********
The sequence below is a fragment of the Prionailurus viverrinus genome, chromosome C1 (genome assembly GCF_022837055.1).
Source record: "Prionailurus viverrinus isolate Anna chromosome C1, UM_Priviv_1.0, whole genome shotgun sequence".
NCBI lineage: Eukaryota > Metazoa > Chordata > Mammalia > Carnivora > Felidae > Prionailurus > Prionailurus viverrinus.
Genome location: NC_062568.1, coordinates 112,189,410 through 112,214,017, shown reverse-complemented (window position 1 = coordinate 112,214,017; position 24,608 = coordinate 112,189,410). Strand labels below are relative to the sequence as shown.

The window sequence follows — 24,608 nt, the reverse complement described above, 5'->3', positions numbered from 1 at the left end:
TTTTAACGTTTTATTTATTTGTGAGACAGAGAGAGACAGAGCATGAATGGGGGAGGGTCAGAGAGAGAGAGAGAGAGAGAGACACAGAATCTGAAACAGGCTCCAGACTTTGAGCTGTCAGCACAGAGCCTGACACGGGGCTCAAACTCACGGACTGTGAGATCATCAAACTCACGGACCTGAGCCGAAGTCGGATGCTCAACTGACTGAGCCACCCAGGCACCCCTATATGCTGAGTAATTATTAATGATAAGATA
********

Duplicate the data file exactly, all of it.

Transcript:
The sequence below is a fragment of the Prionailurus viverrinus genome, chromosome C1 (genome assembly GCF_022837055.1).
Source record: "Prionailurus viverrinus isolate Anna chromosome C1, UM_Priviv_1.0, whole genome shotgun sequence".
NCBI lineage: Eukaryota > Metazoa > Chordata > Mammalia > Carnivora > Felidae > Prionailurus > Prionailurus viverrinus.
Genome location: NC_062568.1, coordinates 112,189,410 through 112,214,017, shown reverse-complemented (window position 1 = coordinate 112,214,017; position 24,608 = coordinate 112,189,410). Strand labels below are relative to the sequence as shown.

The window sequence follows — 24,608 nt, the reverse complement described above, 5'->3', positions numbered from 1 at the left end:
TTTTAACGTTTTATTTATTTGTGAGACAGAGAGAGACAGAGCATGAATGGGGGAGGGTCAGAGAGAGAGAGAGAGAGAGAGACACAGAATCTGAAACAGGCTCCAGACTTTGAGCTGTCAGCACAGAGCCTGACACGGGGCTCAAACTCACGGACTGTGAGATCATCAAACTCACGGACCTGAGCCGAAGTCGGATGCTCAACTGACTGAGCCACCCAGGCACCCCTATATGCTGAGTAATTATTAATGATAAGATA